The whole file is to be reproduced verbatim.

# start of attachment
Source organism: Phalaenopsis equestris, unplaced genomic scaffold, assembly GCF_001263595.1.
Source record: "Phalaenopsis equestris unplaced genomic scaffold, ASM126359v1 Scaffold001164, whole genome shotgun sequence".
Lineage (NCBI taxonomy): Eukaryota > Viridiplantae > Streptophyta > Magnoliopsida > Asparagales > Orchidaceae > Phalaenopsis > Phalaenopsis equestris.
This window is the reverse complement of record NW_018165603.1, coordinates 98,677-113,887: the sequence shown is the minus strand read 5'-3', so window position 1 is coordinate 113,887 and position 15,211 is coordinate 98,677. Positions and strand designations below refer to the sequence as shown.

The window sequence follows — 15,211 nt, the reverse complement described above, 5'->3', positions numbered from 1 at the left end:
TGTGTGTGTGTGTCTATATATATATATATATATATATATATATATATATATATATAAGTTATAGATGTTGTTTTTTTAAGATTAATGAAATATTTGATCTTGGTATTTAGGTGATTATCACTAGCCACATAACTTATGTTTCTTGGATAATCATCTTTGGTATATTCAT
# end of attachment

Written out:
Source organism: Phalaenopsis equestris, unplaced genomic scaffold, assembly GCF_001263595.1.
Source record: "Phalaenopsis equestris unplaced genomic scaffold, ASM126359v1 Scaffold001164, whole genome shotgun sequence".
Lineage (NCBI taxonomy): Eukaryota > Viridiplantae > Streptophyta > Magnoliopsida > Asparagales > Orchidaceae > Phalaenopsis > Phalaenopsis equestris.
This window is the reverse complement of record NW_018165603.1, coordinates 98,677-113,887: the sequence shown is the minus strand read 5'-3', so window position 1 is coordinate 113,887 and position 15,211 is coordinate 98,677. Positions and strand designations below refer to the sequence as shown.

The window sequence follows — 15,211 nt, the reverse complement described above, 5'->3', positions numbered from 1 at the left end:
TGTGTGTGTGTGTCTATATATATATATATATATATATATATATATATATATATATAAGTTATAGATGTTGTTTTTTTAAGATTAATGAAATATTTGATCTTGGTATTTAGGTGATTATCACTAGCCACATAACTTATGTTTCTTGGATAATCATCTTTGGTATATTCAT